What Climate Change Looks Like, Drought Version
Those aren't just dying lawns in this NASA satellite image: That's the nation's breadbasket. This image (click to enlarge) contrasts the period from June 25 to July 10 with the ten year average; brown indicates plant growth "less vigorous than normal," while green areas are more lush than usual. Last week, Agriculture Secretary Tom Vilsack declared 1,000 counties in 26 states to be disaster areas--the largest such declaration ever.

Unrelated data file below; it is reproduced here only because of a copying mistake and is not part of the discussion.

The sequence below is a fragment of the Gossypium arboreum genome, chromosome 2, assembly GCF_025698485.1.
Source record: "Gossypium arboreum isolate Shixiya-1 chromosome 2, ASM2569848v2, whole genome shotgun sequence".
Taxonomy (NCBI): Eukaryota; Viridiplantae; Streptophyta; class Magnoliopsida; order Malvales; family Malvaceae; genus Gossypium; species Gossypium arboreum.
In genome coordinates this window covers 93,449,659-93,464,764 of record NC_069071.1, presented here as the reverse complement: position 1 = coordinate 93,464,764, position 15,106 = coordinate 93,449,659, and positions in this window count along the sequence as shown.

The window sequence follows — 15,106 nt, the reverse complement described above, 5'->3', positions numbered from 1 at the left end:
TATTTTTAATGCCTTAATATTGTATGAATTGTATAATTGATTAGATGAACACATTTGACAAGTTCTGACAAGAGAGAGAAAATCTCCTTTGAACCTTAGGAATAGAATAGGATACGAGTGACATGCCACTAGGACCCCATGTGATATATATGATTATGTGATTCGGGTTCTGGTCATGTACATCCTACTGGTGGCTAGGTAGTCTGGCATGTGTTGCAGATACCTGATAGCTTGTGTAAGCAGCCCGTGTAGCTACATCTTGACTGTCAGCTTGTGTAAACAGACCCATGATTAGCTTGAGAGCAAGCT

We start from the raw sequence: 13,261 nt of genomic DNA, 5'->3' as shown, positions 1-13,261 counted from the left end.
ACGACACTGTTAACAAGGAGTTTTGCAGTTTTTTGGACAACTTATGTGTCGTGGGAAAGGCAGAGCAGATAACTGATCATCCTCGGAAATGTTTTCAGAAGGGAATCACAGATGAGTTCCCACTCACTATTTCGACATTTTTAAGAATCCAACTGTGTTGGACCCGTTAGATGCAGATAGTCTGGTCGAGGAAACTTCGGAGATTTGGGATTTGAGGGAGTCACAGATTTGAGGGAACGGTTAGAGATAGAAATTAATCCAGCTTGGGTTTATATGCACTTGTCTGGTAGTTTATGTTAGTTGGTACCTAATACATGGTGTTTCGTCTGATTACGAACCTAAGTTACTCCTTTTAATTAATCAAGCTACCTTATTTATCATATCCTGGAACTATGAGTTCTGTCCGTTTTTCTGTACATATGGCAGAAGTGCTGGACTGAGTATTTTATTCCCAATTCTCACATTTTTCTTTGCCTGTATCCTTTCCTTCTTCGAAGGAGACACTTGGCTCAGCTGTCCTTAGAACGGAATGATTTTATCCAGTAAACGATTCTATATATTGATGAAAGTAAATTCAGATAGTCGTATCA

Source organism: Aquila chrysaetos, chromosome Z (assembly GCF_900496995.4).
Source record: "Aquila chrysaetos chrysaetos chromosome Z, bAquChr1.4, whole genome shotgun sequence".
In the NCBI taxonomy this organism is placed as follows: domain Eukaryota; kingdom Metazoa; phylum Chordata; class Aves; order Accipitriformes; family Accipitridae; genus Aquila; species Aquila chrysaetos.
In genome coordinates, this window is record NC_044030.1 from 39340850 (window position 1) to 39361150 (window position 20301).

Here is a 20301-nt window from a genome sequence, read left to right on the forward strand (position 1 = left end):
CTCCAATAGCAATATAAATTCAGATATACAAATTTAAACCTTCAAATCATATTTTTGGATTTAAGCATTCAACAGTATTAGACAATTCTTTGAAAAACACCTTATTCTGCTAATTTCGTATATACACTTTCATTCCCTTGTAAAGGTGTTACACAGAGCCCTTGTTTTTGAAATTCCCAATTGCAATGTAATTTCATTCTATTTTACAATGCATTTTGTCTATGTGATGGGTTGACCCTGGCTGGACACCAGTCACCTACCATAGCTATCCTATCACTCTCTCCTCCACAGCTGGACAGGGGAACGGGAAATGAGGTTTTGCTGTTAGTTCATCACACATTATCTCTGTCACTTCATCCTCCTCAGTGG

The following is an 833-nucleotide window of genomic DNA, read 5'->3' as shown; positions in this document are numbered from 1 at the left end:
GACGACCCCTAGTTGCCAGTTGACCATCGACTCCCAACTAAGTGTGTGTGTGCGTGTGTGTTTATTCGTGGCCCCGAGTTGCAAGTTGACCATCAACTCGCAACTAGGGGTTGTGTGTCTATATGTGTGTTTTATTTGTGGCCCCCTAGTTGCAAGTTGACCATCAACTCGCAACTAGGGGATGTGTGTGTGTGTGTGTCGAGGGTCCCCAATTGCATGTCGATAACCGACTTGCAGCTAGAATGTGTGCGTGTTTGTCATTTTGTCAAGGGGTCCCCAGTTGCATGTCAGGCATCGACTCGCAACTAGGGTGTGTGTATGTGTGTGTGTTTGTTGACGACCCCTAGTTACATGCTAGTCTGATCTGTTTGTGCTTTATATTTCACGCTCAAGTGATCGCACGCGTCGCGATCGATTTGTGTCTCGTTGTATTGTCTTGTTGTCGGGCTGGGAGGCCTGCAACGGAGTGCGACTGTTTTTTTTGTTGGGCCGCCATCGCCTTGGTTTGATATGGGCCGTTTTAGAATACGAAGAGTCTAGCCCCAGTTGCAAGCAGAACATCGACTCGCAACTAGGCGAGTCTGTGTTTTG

Farmers are feeling the pain now, but consumers will soon join them. Corn prices are up by 4.9 percent today alone, and prices are also rising for soybeans and wheat. While prices in the grocery store are not expected to rise immediately, they are definitely going up. And the crops that do survive may have a hard time getting to market: The drought is lowering the water level in the Mississippi River, closing many river ports and causing barges to run aground.